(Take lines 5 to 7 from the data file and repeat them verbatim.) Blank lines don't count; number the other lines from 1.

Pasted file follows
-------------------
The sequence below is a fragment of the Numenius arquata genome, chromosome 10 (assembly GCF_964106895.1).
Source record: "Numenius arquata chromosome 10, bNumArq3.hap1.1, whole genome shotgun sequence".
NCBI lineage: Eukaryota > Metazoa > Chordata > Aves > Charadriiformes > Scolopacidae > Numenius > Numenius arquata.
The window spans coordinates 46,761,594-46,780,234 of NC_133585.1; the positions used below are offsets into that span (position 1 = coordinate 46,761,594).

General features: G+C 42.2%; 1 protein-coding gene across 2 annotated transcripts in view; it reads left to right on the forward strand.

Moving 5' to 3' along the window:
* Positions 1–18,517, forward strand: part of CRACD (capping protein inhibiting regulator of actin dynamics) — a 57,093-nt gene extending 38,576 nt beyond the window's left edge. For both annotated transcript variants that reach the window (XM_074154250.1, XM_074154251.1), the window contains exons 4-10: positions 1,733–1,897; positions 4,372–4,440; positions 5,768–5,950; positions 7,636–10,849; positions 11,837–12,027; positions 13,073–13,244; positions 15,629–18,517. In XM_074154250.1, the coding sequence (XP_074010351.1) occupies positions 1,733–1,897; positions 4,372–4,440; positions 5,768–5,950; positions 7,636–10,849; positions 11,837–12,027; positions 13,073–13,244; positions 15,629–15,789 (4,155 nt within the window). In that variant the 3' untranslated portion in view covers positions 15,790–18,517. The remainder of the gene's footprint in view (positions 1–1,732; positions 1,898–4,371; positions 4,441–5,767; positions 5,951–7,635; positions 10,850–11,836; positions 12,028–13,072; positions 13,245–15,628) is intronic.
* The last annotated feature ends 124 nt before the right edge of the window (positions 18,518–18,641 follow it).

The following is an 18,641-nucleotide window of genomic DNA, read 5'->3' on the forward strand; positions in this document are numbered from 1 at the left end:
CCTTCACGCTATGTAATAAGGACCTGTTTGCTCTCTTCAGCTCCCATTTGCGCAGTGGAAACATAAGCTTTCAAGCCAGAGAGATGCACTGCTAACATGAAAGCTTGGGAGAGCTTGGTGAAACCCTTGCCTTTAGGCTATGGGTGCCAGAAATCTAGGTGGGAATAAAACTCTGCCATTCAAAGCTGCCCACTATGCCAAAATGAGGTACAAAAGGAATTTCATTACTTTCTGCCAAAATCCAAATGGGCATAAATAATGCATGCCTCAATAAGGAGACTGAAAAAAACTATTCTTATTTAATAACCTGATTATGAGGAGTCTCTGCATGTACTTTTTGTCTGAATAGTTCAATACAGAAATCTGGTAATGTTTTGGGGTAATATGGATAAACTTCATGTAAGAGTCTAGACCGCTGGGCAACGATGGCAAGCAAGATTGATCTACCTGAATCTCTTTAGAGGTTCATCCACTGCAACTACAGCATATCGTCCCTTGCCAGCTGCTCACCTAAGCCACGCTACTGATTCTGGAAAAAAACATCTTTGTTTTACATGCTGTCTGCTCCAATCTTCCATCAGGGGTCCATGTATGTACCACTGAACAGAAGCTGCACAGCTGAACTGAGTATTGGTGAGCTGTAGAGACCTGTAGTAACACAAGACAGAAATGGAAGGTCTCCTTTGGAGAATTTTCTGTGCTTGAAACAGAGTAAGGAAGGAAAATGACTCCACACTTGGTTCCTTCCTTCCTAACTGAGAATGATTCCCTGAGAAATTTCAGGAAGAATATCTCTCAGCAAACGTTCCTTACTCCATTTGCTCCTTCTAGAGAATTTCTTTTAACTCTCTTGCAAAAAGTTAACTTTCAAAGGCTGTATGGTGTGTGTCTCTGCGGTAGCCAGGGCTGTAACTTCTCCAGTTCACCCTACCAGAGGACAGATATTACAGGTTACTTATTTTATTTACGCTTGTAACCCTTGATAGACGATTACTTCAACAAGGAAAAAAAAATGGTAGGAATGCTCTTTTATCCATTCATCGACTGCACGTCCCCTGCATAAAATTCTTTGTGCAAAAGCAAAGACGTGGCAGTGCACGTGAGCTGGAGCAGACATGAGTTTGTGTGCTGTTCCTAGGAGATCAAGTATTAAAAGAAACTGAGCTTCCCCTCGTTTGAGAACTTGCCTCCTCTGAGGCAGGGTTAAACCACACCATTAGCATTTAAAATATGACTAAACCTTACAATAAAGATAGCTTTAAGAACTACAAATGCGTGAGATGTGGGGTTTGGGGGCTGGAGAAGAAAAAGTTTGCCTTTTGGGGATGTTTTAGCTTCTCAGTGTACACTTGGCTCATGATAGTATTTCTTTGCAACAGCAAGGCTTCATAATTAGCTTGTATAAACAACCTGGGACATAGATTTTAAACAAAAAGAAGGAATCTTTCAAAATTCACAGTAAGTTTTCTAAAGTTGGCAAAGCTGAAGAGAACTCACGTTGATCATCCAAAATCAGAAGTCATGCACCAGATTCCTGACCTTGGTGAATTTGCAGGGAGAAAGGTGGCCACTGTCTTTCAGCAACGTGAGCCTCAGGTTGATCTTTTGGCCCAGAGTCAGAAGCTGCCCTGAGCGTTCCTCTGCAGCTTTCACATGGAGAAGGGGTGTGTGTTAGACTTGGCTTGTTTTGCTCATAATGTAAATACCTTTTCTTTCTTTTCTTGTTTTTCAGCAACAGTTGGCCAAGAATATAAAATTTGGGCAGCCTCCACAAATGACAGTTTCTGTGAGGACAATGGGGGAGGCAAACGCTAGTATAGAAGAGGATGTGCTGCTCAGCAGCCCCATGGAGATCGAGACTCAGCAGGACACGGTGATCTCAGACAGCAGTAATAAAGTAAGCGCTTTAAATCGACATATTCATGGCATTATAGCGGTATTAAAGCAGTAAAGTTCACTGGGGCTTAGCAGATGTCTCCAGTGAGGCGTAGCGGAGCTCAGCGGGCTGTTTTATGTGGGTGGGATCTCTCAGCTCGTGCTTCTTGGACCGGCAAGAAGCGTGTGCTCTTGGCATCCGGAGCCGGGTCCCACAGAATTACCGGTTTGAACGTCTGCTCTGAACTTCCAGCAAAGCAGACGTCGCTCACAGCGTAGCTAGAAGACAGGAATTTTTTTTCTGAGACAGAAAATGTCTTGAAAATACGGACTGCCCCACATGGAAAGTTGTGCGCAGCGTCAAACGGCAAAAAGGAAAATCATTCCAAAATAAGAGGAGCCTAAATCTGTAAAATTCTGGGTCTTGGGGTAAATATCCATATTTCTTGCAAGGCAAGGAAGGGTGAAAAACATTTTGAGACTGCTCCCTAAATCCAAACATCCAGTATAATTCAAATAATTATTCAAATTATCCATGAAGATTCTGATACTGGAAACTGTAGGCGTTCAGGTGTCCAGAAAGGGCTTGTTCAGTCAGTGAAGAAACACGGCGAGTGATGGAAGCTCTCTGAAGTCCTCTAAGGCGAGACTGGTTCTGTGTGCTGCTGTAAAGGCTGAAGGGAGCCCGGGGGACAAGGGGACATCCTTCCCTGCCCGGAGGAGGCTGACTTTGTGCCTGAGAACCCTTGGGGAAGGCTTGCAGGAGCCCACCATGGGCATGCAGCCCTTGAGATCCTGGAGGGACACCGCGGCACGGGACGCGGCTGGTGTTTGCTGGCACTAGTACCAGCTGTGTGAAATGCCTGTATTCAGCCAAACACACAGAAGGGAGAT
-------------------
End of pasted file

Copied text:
General features: G+C 42.2%; 1 protein-coding gene across 2 annotated transcripts in view; it reads left to right on the forward strand.

Moving 5' to 3' along the window:
* Positions 1–18,517, forward strand: part of CRACD (capping protein inhibiting regulator of actin dynamics) — a 57,093-nt gene extending 38,576 nt beyond the window's left edge. For both annotated transcript variants that reach the window (XM_074154250.1, XM_074154251.1), the window contains exons 4-10: positions 1,733–1,897; positions 4,372–4,440; positions 5,768–5,950; positions 7,636–10,849; positions 11,837–12,027; positions 13,073–13,244; positions 15,629–18,517. In XM_074154250.1, the coding sequence (XP_074010351.1) occupies positions 1,733–1,897; positions 4,372–4,440; positions 5,768–5,950; positions 7,636–10,849; positions 11,837–12,027; positions 13,073–13,244; positions 15,629–15,789 (4,155 nt within the window). In that variant the 3' untranslated portion in view covers positions 15,790–18,517. The remainder of the gene's footprint in view (positions 1–1,732; positions 1,898–4,371; positions 4,441–5,767; positions 5,951–7,635; positions 10,850–11,836; positions 12,028–13,072; positions 13,245–15,628) is intronic.